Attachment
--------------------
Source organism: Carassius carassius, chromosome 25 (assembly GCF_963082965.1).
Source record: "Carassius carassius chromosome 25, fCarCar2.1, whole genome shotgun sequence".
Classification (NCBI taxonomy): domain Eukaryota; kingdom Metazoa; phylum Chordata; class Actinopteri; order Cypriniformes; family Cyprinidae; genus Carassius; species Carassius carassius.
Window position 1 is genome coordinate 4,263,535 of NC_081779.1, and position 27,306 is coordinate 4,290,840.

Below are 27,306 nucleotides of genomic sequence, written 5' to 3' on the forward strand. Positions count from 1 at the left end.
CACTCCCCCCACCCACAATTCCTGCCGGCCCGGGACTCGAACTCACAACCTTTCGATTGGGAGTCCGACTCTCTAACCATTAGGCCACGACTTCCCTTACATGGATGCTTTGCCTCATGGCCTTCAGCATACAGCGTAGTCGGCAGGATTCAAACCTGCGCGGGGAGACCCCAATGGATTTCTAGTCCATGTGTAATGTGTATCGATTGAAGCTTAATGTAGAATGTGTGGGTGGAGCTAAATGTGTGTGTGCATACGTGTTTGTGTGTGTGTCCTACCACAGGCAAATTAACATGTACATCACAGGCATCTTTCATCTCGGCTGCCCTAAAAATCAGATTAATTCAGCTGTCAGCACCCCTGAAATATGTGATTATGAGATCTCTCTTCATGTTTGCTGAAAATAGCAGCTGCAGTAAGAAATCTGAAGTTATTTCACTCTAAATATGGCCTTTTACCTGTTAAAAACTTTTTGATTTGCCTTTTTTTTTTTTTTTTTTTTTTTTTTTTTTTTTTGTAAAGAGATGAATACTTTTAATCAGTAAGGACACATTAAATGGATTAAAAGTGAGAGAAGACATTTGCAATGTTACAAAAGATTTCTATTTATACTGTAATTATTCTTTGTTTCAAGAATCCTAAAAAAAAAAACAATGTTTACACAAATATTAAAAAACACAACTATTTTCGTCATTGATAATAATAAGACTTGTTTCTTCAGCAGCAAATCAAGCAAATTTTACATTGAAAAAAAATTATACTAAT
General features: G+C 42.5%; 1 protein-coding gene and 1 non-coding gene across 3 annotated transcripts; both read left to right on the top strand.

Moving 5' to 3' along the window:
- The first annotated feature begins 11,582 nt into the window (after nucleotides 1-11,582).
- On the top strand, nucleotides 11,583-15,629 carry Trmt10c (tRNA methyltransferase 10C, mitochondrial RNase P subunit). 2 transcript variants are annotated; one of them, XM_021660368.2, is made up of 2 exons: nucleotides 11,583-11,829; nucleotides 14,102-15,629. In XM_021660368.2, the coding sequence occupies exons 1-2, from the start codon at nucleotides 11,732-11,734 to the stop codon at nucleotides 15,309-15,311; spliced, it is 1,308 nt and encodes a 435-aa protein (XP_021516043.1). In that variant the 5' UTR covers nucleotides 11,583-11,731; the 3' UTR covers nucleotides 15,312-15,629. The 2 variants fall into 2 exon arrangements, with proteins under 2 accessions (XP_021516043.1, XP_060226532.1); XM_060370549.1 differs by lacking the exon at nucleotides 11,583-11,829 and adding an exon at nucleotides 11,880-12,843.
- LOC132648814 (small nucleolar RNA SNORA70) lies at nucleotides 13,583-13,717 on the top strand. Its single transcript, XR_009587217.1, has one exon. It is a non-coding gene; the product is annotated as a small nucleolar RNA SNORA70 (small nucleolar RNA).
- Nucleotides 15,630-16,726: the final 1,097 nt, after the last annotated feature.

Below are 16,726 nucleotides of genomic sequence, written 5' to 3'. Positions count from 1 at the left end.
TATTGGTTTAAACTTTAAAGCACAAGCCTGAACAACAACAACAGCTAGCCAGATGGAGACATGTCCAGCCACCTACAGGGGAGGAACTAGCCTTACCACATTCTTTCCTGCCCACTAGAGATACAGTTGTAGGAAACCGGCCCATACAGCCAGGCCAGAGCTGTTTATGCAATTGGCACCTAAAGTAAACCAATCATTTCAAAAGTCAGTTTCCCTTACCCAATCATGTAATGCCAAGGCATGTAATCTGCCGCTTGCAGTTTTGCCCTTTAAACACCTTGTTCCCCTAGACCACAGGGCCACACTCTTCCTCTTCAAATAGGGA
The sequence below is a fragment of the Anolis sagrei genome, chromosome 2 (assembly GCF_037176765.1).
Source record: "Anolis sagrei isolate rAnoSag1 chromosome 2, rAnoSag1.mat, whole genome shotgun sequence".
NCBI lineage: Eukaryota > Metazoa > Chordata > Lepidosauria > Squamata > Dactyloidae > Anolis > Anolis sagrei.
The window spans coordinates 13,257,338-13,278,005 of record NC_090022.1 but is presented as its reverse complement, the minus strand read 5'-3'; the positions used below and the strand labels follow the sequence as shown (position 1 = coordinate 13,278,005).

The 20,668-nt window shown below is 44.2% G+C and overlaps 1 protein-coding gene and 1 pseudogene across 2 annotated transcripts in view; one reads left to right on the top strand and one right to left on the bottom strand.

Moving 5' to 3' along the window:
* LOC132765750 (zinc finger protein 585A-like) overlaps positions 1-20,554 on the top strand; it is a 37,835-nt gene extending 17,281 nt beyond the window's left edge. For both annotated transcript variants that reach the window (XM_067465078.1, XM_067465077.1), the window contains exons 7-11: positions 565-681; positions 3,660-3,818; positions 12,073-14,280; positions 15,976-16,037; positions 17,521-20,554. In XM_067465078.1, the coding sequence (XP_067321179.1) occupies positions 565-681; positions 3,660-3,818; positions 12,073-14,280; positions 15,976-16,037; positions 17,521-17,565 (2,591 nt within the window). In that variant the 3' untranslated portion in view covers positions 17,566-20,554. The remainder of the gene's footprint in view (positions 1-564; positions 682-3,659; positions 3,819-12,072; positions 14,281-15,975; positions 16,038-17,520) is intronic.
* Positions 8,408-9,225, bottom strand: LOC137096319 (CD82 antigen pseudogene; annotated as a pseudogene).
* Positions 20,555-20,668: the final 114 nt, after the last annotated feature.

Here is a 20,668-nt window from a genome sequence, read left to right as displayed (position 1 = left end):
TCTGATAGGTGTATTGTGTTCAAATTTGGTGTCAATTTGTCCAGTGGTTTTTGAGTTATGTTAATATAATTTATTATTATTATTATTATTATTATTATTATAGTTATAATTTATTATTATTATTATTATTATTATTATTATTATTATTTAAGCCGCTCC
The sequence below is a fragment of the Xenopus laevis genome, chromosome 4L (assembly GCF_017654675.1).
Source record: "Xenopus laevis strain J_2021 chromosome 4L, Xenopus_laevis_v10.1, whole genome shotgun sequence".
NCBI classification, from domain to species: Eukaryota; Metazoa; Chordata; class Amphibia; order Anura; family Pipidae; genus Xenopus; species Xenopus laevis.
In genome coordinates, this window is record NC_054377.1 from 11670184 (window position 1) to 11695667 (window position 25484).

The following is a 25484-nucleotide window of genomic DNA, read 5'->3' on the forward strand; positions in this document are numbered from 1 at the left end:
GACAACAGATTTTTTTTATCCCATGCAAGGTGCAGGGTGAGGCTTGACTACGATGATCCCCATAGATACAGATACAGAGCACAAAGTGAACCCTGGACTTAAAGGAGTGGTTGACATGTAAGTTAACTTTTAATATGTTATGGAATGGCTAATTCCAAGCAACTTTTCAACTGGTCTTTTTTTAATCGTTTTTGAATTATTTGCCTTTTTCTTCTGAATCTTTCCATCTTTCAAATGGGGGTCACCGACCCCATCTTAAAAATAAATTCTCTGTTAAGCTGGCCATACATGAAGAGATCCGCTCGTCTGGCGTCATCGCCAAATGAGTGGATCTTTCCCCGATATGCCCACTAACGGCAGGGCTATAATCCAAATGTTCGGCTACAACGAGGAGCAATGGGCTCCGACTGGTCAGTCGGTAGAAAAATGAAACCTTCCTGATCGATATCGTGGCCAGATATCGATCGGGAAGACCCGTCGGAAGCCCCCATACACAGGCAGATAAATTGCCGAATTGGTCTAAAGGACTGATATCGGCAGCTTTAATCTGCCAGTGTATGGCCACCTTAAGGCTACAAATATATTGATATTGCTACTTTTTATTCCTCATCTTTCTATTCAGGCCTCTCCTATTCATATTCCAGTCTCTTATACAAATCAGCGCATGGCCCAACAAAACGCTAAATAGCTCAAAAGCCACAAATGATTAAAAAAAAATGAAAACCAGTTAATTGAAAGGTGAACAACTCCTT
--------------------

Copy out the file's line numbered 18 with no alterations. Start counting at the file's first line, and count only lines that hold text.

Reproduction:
The window spans coordinates 13,257,338-13,278,005 of record NC_090022.1 but is presented as its reverse complement, the minus strand read 5'-3'; the positions used below and the strand labels follow the sequence as shown (position 1 = coordinate 13,278,005).